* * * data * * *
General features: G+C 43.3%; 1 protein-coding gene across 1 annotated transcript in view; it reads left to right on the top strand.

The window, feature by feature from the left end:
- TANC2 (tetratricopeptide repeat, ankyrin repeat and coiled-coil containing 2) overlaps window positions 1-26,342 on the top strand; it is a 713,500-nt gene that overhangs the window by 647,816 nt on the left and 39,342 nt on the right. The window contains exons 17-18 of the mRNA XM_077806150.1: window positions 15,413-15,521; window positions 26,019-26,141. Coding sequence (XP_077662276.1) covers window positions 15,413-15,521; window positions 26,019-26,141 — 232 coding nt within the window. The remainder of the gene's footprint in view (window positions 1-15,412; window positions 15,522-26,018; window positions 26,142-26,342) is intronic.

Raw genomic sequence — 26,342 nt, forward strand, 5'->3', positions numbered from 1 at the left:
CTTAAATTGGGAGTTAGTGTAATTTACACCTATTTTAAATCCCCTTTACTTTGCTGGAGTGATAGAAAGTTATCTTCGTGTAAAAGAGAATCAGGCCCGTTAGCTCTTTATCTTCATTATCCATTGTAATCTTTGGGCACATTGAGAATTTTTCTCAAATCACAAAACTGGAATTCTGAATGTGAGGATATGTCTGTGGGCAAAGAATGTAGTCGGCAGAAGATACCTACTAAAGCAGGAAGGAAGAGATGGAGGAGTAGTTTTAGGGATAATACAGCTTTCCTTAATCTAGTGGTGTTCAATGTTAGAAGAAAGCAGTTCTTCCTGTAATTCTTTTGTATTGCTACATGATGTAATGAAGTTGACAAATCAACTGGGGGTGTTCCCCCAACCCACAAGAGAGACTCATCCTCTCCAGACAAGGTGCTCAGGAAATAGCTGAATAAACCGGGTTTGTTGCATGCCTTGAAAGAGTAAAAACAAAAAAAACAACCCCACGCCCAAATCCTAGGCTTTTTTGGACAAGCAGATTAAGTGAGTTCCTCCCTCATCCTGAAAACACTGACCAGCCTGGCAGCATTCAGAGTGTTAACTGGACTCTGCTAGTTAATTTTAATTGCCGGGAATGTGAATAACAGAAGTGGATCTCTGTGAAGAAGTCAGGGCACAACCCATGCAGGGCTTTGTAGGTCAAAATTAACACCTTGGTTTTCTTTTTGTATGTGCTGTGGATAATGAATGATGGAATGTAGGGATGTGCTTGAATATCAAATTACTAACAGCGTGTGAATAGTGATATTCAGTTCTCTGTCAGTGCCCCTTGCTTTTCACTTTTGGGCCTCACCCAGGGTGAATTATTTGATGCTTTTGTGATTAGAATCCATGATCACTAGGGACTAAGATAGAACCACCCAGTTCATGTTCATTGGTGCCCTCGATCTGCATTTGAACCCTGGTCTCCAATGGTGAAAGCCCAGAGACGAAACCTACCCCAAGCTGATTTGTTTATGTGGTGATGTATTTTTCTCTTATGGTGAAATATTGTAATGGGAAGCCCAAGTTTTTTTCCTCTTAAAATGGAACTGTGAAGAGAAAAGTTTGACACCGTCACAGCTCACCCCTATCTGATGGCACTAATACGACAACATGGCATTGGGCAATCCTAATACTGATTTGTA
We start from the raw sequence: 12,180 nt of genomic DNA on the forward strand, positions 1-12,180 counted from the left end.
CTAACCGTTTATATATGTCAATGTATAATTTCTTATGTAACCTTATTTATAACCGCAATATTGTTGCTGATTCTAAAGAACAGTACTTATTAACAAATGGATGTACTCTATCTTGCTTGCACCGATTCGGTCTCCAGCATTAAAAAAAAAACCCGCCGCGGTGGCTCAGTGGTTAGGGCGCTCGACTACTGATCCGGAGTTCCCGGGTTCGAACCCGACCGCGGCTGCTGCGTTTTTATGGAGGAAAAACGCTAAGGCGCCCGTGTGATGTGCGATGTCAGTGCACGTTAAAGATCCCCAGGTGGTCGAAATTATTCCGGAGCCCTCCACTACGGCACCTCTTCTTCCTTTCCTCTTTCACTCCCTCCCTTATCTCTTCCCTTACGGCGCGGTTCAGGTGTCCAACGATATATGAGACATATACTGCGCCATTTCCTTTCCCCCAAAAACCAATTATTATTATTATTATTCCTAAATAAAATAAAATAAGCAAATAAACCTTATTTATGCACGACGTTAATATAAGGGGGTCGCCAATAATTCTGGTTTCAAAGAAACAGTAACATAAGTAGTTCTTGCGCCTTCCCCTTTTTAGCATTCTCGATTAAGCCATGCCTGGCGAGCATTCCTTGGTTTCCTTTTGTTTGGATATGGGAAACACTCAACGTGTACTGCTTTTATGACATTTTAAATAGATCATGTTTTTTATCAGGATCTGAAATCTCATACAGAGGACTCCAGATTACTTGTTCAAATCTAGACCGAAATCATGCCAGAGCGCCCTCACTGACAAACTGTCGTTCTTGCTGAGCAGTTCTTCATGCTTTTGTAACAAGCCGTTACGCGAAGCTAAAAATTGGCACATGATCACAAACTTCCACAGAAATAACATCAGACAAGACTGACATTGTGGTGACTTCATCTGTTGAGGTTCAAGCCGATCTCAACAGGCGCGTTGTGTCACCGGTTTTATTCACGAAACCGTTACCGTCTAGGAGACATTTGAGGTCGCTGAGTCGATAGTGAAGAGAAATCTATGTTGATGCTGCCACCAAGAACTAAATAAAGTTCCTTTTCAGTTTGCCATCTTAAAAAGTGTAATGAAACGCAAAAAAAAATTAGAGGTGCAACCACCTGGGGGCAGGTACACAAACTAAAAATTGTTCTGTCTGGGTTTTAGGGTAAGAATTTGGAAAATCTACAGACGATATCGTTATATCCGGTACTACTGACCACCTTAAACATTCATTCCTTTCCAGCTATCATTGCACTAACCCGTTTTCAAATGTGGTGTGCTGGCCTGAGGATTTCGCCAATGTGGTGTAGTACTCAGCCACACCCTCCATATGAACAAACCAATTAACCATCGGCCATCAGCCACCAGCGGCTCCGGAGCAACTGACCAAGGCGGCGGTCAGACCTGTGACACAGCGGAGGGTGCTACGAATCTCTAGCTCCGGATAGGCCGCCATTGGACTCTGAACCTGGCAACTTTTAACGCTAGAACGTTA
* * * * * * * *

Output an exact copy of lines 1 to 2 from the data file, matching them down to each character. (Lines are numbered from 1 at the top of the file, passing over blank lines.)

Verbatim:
General features: G+C 43.3%; 1 protein-coding gene across 1 annotated transcript in view; it reads left to right on the top strand.

The window, feature by feature from the left end: